By Tony Humeston
Christmas day in 1942 was cheerless. The casualty reports grew longer daily. The German general, Rommel, was racing across Africa; the Japanese tide in the Pacific seemed irresistible.
Kids got wooden sleds for Christmas. One of my great-aunts had made orange-peel candy that even I couldn’t eat. Four of my uncles were in uniform, three of them in combat zones. My uncle Dan and my father were exempt: both had contracted tuberculosis from unpasteurized milk when they were boys.
We went to Mass Christmas morning and Father Heinen spoke of the terrible war and the bravery of our Pope Pius XII. He told us the pontiff’s Christmas Eve message had been a scathing denunciation of the Nazi treatment of the Jews, and that the pope had delivered this message while being in Rome surrounded by Nazis and Fascists.
After Mass, we filed out of the old St. Mary’s Church in Albia and stood in family clusters as Catholics always do, the December snow drifting down. An Italian parishioner had written the Holy Father a year before and got a perfunctory reply from a staff secretary, I suppose. She walked from group to group, the much-creased letter held high and said: “I gotta da letter from a da pope! We’re a gonna win now!”
The parishioners hid smiles behind gloves and scarves and nodded politely. Somehow, I knew at age seven that things were going to turn out all right.
The New York Times editorial for Christmas Day 1942 gave us further reason to smile. The editorial began: “No Christmas season reaches a larger congregation than the message Pope Pius XII addresses to the war-torn world at this season. This Christmas, more than ever, he is a lonely voice crying out in the silence of a continent …”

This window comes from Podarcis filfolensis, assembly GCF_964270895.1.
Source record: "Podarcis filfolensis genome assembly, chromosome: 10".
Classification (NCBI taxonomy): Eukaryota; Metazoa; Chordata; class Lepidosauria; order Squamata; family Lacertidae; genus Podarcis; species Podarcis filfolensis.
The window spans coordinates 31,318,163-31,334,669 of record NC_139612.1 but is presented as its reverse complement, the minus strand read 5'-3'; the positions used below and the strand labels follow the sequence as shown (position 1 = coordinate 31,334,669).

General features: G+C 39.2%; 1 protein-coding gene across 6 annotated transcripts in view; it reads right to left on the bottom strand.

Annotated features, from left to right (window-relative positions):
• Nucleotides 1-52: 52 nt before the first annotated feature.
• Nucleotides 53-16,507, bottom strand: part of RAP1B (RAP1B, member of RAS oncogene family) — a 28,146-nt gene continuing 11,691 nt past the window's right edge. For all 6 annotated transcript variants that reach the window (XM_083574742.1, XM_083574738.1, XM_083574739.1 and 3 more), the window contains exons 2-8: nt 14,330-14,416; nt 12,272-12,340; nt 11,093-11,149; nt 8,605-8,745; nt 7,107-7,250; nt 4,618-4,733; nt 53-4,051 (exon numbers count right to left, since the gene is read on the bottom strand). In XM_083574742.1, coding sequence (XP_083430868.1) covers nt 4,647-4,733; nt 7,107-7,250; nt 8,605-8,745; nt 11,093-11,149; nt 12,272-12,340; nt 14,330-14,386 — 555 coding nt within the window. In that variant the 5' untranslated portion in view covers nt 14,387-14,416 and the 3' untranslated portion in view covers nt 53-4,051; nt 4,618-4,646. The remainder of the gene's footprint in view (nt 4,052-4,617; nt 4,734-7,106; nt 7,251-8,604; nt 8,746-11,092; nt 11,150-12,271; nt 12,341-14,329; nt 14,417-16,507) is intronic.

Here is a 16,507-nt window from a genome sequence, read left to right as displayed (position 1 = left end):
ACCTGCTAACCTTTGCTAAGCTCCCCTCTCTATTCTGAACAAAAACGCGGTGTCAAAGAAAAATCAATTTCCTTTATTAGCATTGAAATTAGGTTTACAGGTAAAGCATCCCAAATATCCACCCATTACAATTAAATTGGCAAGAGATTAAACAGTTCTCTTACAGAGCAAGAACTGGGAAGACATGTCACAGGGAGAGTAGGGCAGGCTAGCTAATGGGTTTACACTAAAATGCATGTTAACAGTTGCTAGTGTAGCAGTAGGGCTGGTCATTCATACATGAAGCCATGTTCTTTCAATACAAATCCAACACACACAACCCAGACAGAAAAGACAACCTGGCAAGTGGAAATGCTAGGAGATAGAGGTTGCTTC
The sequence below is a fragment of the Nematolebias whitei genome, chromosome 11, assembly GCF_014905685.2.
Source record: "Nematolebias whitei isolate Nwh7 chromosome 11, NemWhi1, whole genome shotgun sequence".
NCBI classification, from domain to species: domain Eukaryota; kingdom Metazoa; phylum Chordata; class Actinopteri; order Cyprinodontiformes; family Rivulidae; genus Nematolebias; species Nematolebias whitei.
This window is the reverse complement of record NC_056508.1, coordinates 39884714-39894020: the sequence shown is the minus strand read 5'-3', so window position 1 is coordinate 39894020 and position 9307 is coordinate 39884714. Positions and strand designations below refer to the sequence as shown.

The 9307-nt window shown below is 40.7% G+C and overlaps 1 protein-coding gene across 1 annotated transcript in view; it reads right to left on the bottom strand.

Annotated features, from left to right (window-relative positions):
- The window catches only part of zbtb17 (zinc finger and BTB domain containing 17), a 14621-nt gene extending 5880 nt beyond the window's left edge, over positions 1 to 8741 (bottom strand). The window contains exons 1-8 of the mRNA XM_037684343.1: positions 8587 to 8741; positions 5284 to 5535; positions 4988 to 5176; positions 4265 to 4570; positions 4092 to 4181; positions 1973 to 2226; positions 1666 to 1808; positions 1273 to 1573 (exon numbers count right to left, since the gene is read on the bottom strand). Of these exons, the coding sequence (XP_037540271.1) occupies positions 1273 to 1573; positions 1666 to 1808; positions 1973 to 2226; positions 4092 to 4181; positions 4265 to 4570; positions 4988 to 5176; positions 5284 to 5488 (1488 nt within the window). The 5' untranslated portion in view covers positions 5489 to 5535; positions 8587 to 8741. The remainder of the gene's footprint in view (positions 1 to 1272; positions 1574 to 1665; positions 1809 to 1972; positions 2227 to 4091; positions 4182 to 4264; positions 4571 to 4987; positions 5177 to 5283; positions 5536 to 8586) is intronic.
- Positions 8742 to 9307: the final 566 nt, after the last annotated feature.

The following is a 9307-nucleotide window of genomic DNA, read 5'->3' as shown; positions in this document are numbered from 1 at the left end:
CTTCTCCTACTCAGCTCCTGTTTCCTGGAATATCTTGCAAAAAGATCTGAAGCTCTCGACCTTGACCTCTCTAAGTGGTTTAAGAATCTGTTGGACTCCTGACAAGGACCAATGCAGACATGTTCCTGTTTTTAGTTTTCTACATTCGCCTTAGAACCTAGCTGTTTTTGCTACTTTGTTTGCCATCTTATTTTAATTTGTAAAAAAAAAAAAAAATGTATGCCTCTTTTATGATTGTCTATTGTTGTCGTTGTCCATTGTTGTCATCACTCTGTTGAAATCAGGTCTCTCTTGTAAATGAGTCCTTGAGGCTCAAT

The Times praised Pius XII for taking a clear stand in condemning “as heresy the new form of national state which subordinates everything to itself” and for declaring that “whoever wants peace must protect against ‘arbitrary attacks’ the ‘juridical safety of individuals:’”
The pope’s Christmas message, the Times said, “assailed violent occupation of territory, the exile and persecution of human beings for no reason other than race or political opinion” and called for people to “fight for a just and decent peace, a ‘total peace.’” The Times viewed the pope’s stance as an impartial judgment, like “a verdict in a high court of justice.”
The editorial said Pope Pius “expresses as passionately as any leader on our side of the war aims of the struggle for freedom when he says that those who aim at building a new world must fight for free choice of government and religious order.”
After the war Pope Pius XII was hailed as the inspired moral prophet of victory and enjoyed near-universal acclaim for aiding European Jews. Numerous Jewish leaders including Albert Einstein, Israeli Prime Minister Golda Meir, and Moshe Sharett praised him as a “righteous gentile.” Israeli historian Pinchas Lopide concluded that Pius XII saved at least 700,000 Jews, but probably 860,000 Jews from certain death at the “Nazi hands.”
Some say that Pope Pius XII did not do enough to save the Jews from the Holocaust, but as I reflect on his Christmas message of 1942, I believe this pope took a courageous, public stand on behalf of freedom and justice for all. It’s a message of hope that bears repeating in a troubled world today.
(Humeston is a member of St. Mary Parish in Albia.)